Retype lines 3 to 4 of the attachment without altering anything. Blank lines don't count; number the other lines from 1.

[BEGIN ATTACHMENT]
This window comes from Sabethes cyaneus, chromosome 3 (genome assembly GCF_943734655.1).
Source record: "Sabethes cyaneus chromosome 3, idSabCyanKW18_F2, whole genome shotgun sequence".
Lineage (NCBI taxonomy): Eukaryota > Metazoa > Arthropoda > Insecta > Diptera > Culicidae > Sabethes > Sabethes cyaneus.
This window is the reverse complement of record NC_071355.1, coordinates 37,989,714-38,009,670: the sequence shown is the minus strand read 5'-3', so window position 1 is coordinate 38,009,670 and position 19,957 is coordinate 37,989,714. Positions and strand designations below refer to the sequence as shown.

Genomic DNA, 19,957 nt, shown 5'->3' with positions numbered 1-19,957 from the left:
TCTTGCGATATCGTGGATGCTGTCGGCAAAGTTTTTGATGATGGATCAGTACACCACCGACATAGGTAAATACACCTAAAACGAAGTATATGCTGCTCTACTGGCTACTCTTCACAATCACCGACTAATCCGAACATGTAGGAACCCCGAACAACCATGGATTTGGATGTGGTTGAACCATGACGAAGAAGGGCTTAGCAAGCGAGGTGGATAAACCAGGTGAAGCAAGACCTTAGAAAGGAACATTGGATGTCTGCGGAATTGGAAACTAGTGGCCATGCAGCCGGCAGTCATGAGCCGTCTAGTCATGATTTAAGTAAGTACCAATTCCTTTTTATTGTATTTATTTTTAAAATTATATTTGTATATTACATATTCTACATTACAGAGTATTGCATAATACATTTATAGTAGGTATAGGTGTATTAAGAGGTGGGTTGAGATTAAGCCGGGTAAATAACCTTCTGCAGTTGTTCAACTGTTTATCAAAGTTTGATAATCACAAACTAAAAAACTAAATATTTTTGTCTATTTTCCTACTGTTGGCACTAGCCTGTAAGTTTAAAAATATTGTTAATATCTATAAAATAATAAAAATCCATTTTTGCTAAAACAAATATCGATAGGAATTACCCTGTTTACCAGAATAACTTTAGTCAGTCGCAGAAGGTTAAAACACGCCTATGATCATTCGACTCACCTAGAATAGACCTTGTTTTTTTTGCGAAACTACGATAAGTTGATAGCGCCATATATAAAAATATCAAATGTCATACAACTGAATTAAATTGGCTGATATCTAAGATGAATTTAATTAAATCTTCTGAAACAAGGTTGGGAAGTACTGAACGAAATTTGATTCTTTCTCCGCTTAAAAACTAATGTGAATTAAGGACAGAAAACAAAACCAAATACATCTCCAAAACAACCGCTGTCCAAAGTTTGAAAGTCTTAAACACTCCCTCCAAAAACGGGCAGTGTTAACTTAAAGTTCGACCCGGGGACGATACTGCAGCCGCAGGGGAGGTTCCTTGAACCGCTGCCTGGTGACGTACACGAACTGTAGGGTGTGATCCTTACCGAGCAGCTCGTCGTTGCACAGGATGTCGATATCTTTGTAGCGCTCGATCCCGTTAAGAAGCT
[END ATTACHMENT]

Lineage (NCBI taxonomy): Eukaryota > Metazoa > Arthropoda > Insecta > Diptera > Culicidae > Sabethes > Sabethes cyaneus.
This window is the reverse complement of record NC_071355.1, coordinates 37,989,714-38,009,670: the sequence shown is the minus strand read 5'-3', so window position 1 is coordinate 38,009,670 and position 19,957 is coordinate 37,989,714. Positions and strand designations below refer to the sequence as shown.